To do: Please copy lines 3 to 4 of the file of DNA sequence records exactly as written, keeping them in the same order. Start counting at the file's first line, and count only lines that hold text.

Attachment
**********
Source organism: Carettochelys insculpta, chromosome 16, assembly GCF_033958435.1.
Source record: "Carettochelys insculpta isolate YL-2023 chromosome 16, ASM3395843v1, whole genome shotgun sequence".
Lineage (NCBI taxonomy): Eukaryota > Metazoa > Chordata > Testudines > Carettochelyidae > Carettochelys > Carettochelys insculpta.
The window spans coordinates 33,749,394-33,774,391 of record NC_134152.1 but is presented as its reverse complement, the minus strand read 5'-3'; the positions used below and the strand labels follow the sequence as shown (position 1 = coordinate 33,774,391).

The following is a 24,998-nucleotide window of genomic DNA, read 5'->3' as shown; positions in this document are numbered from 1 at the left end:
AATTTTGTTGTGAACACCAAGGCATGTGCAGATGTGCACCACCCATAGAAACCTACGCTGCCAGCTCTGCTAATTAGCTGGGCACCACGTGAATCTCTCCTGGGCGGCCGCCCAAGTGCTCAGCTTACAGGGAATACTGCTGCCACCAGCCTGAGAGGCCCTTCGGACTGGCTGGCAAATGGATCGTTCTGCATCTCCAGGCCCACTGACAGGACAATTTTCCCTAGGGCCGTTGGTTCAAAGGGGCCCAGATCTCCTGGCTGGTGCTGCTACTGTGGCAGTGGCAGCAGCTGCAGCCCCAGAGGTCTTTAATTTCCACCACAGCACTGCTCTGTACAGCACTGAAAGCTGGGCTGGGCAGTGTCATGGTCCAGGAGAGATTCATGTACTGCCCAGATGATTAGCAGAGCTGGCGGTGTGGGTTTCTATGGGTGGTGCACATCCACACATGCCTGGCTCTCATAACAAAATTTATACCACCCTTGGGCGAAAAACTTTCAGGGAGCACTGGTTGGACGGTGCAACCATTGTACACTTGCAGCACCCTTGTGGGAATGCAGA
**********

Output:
Lineage (NCBI taxonomy): Eukaryota > Metazoa > Chordata > Testudines > Carettochelyidae > Carettochelys > Carettochelys insculpta.
The window spans coordinates 33,749,394-33,774,391 of record NC_134152.1 but is presented as its reverse complement, the minus strand read 5'-3'; the positions used below and the strand labels follow the sequence as shown (position 1 = coordinate 33,774,391).